He added: “The fact that the government kept talking about the dangers of a second wave, the Prime Minister, all of us, at all times was absolutely focused on the dangers of the second wave – we saw what was happening in France.

“We absolutely believe that if we are to balance the restoration of the economy and the schooling of children in the fall, we all have a special responsibility to follow all of these guidelines, then do everything possible to defeat this virus . & # 39;

The testing meltdown has come in the context of a spike in coronavirus cases, with fears that the situation is on the verge of spiralling out of control again.

Brits could face an even tougher lockdown within two weeks if the rule of six doesn't eliminate coronavirus cases, it was claimed today.

Ministers and government officials insist that despite a wave of criticism, they are ready to take more draconian steps to stop the spread.

Options on the table can range from curfews to pubs closing – although it is clear that schools will remain open.

Local areas where cases are above 20 per 100,000

Bolton 204.1 (587), 152.0 (437)

Oadby and Wigston 136.8 (78), 52.6 (30)

Hyndburn 132.0 (107), 64.2 (52)

Preston 125.8 (180), 75.5 (108)

Burnley 124.8 (111), 70.9 (63)

Blackburn with Darwen 120.2 (180), 73.5 (110)

Oldham 114.7 (272), 66.6 (158)

Liverpool 106.4 (530), 56.8 (283)

Tameside 105.1 (238), 75.1 (170)

Warrington 104.8 (220), 57.6 (121)

Knowsley 102.7 (155), 51.0 (77)

St Helens 101.3 (183), 50.4 (91)

Rossendale 96.5 (69), 44.8 (32)

Bradford 93.6 (505), 82.8 (447)

South Tyneside 93.4 (141), 60.9 (92)

Wirral 91.7 (297), 66.0 (214)

Rochdale 90.8 (202), 68.8 (153)

Leicester 89.8 (318), 60.7 (215)

Salford 89.6 (232), 75.3 (195)

Bury 85.9 (164), 70.2 (134)

Birmingham 83.4 (952), 80.9 (924)

Sunderland 82.1 (228), 73.5 (204)

Gateshead 81.7 (165), 58.4 (118)

Manchester 79.9 (442), 68.7 (380)

Leeds 72.9 (578), 66.1 (524)

Halton 72.6 (94), 28.6 (37)

Pendle 71.7 (66), 58.6 (54)

Kirklees 70.7 (311), 42.7 (188)

Solihull 68.4 (148), 64.7 (140)

Newcastle upon Tyne 64.1 (194), 51.2 (155)

Blaby 63.0 (64), 53.2 (54)

Sandwell 62.4 (205), 41.7 (137)

Calderdale 58.6 (124), 45.4 (96)

Wolverhampton 55.4 (146), 41.4 (109)

Barrow-in-Furness 53.7 (36), 29.8 (20)

Sefton 52.5 (145), 37.3 (103)

Hartlepool 52.3 (49), 52.3 (49)

Rugby 51.4 (56), 28.5 (31)

Selby 49.7 (45), 47.5 (43)

Wyre 49.1 (55), 23.2 (26)

South Ribble 48.7 (54), 39.7 (44)

Sheffield 47.7 (279), 38.1 (223)

North Tyneside 46.7 (97), 37.5 (78)

Wigan 45.3 (149), 37.7 (124)

Stockport 45.0 (132), 32.7 (96)

Chorley 44.8 (53), 20.3 (24)

Spelthorne 44.1 (44), 31.0 (31)

Windsor and Maidenhead 43.6 (66), 20.5 (31)

High Peak 43.2 (40), 25.9 (24)

Trafford 43.0 (102), 32.9 (78)

Corby 41.5 (30), 47.1 (34)

Rotherham 41.4 (110), 30.1 (80)

St Albans 39.7 (59), 20.9 (31)

Charnwood 38.7 (72), 20.4 (38)

Craven 38.5 (22), 26.3 (15)

Redbridge 38.3 (117), 35.4 (108)

Northampton 38.3 (86), 33.4 (75)

Scarborough 37.7 (41), 39.5 (43)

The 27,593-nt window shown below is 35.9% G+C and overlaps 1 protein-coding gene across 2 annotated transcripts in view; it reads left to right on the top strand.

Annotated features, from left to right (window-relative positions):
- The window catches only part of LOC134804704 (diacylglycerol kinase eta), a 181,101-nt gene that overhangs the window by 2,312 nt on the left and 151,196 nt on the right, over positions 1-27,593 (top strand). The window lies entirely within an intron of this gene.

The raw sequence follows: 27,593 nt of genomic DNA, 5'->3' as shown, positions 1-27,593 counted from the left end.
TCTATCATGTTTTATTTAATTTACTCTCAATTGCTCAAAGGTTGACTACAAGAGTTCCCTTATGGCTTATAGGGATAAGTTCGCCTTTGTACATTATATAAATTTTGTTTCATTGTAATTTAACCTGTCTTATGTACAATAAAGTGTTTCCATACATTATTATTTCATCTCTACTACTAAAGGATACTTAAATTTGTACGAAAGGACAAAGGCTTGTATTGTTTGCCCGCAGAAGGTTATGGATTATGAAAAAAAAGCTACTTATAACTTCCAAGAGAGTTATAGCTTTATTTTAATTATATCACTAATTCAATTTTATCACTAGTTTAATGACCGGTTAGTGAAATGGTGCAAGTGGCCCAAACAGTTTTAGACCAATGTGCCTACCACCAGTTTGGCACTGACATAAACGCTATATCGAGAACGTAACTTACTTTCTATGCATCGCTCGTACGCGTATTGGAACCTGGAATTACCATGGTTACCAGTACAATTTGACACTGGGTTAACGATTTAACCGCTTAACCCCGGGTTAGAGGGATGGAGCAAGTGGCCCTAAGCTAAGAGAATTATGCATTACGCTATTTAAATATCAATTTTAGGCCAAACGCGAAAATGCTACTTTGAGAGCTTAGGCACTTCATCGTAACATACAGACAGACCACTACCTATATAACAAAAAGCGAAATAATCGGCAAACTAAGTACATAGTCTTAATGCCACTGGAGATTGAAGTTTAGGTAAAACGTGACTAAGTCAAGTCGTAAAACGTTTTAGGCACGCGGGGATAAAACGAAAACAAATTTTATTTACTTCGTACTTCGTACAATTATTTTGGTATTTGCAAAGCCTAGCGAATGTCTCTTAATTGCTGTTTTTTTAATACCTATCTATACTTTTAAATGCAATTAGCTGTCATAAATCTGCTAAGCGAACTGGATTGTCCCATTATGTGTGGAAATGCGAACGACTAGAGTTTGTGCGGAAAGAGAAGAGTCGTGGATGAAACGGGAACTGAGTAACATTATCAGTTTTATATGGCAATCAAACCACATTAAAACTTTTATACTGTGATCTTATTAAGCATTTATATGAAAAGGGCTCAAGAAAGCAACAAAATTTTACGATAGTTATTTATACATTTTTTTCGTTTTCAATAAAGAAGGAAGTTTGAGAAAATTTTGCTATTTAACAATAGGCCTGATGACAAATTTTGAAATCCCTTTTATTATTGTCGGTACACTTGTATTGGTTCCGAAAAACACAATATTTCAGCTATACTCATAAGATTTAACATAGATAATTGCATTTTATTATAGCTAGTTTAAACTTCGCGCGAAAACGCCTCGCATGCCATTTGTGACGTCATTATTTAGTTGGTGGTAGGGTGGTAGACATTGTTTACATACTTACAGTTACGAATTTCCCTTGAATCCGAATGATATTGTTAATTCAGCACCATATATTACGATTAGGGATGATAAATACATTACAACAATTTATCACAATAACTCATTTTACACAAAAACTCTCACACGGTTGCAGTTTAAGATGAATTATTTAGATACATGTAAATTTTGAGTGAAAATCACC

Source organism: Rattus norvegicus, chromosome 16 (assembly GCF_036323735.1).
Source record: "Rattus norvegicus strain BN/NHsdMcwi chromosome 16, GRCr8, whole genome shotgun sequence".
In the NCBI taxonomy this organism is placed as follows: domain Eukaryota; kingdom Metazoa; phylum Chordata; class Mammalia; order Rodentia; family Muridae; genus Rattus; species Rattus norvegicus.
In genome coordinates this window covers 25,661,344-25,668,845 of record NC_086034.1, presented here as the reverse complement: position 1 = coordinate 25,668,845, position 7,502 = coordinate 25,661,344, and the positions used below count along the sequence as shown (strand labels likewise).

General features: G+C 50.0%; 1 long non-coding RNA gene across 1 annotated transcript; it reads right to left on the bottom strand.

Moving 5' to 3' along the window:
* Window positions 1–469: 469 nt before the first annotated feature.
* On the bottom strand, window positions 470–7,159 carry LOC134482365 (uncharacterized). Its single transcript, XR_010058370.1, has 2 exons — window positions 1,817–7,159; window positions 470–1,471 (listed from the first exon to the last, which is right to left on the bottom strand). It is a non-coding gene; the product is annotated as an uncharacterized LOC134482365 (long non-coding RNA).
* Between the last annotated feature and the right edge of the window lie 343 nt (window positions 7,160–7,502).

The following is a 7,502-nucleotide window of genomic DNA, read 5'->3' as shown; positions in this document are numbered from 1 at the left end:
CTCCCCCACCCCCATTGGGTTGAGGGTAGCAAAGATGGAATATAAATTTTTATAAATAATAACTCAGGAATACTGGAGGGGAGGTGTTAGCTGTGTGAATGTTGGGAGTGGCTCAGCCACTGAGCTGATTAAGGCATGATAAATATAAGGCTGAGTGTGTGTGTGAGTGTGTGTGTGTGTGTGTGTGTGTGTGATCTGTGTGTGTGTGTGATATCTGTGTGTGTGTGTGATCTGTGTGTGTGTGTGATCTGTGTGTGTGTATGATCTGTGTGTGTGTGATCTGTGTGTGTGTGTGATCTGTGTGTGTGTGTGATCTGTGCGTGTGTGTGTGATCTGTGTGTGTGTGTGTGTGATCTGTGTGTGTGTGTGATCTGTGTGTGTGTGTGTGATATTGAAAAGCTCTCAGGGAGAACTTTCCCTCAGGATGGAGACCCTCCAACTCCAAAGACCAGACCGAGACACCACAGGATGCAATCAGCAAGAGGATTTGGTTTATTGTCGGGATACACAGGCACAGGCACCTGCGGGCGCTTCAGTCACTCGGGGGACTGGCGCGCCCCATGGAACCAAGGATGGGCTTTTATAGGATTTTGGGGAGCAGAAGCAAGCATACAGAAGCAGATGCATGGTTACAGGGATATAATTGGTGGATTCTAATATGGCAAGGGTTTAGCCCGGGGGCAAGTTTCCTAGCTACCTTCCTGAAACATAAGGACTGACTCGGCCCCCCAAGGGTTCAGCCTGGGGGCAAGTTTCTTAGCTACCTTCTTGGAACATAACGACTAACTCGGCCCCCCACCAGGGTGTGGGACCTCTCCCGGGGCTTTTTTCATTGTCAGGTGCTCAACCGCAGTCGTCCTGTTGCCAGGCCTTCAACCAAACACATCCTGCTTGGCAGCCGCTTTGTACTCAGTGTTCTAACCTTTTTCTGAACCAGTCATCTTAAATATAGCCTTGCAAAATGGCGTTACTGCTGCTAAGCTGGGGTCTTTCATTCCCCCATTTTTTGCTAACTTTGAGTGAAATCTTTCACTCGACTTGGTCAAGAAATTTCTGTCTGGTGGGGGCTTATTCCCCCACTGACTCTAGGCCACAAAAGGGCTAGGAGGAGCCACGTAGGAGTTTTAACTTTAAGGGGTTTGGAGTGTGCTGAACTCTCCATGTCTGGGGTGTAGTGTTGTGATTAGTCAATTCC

County Durham 37.4 (198), 32.4 (172)

Bolsover 37.2 (30), 18.6 (15)

Fylde 37.1 (30), 17.3 (14)

Hounslow 36.8 (100), 30.2 (82)

Kettering 36.4 (37), 28.5 (29)

Middlesbrough 36.2 (51), 51.8 (73)

Walsall 36.1 (103), 25.2 (72)

Broxtowe 36.0 (41), 40.3 (46)

Mansfield 34.8 (38), 26.5 (29)

Stevenage 34.2 (30), 17.1 (15)

Coventry 33.4 (124), 27.5 (102)

Wakefield 33.0 (115), 25.3 (88)

Ashfield 32.8 (42), 28.9 (37)

Cannock Chase 32.8 (33), 12.9 (13)

Barking and Dagenham 32.4 (69), 30.1 (64)

Blackpool 32.3 (45), 22.9 (32)

Hambleton 31.7 (29), 10.9 (10)

Hertsmere 31.5 (33), 49.6 (52)

York 30.9 (65), 14.2 (30)

West Lancashire 30.6 (35), 38.5 (44)

Amber Valley 30.4 (39), 14.0 (18)

Stockton-on-Tees 30.4 (60), 24.3 (48)

Enfield 30.3 (101), 23.4 (78)

South Staffordshire 30.2 (34), 24.0 (27)

Wellingborough 30.1 (24), 18.8 (15)

Nottingham 30.0 (100), 31.8 (106)

Cheshire West and Chester 30.0 (103), 19.8 (68)

Castle Point 29.9 (27), 16.6 (15)

Harborough 29.8 (28), 20.3 (19)

Havering 29.7 (77), 33.5 (87)

North East Derbyshire 29.6 (30), 17.7 (18)

Welwyn Hatfield 29.3 (36), 18.7 (23)

Stoke-on-Trent 29.3 (75), 30.0 (77)

Harrogate 29.2 (47), 34.8 (56)

Ealing 29.0 (99), 20.8 (71)

Tamworth 28.7 (22), 20.9 (16)

Hammersmith and Fulham 28.6 (53), 28.6 (53)

Hackney and City of London 28.5 (83), 19.9 (58)

Bromsgrove 28.0 (28), 29.0 (29)

Runnymede 28.0 (25), 15.7 (14)

Malvern Hills 28.0 (22), 30.5 (24)

Luton 27.7 (59), 26.3 (56)

Dudley 27.4 (88), 24.6 (79)

Newham 27.2 (96), 30.6 (108)

Peterborough 26.2 (53), 26.2 (53)

Northumberland 25.7 (83), 21.1 (68)

Chesterfield 25.7 (27), 20.0 (21)

Haringey 25.7 (69), 25.3 (68)

Oxford 25.6 (39), 23.6 (36)

Barnsley 25.5 (63), 32.8 (81)

Wandsworth 25.5 (84), 24.6 (81)

Tower Hamlets 25.3 (82), 28.6 (93)

Rushcliffe 25.2 (30), 23.5 (28)

North Lincolnshire 25.0 (43), 11.0 (19)

Hinckley and Bosworth 24.7 (28), 11.5 (13)

Harrow 24.7 (62), 26.3 (66)

Darlington 24.3 (26), 14.0 (15)

Kensington and Chelsea 24.3 (38), 33.9 (53)

Waltham Forest 23.8 (66), 16.2 (45)

Cheshire East 23.7 (91), 23.9 (92)

Brent 23.3 (77), 18.2 (60)

Lancaster 23.3 (34), 14.4 (21)

Lincoln 23.2 (23), 44.3 (44)

West Lindsey 23.0 (22), 16.7 (16)

Camden 23.0 (62), 13.3 (36)

Brighton and Hove 22.7 (66), 13.1 (38)

East Staffordshire 22.5 (27), 35.1 (42)

Slough 22.1 (33), 21.4 (32)

Doncaster 21.8 (68), 11.2 (35)

Lambeth 21.8 (71), 27.0 (88)

Adur 21.8 (14), 15.6 (10)

South Kesteven 21.8 (31), 14.0 (20)

Newcastle-under-Lyme 21.6 (28), 23.9 (31)

Horsham 21.6 (31), 9.0 (13)

East Riding of Yorkshire 21.4 (73), 10.8 (37)

North Kesteven 21.4 (25), 26.5 (31)

Bedford 21.4 (37), 19.0 (33)

Bracknell Forest 21.2 (26), 19.6 (24)

Barnet 21.0 (83), 26.0 (103)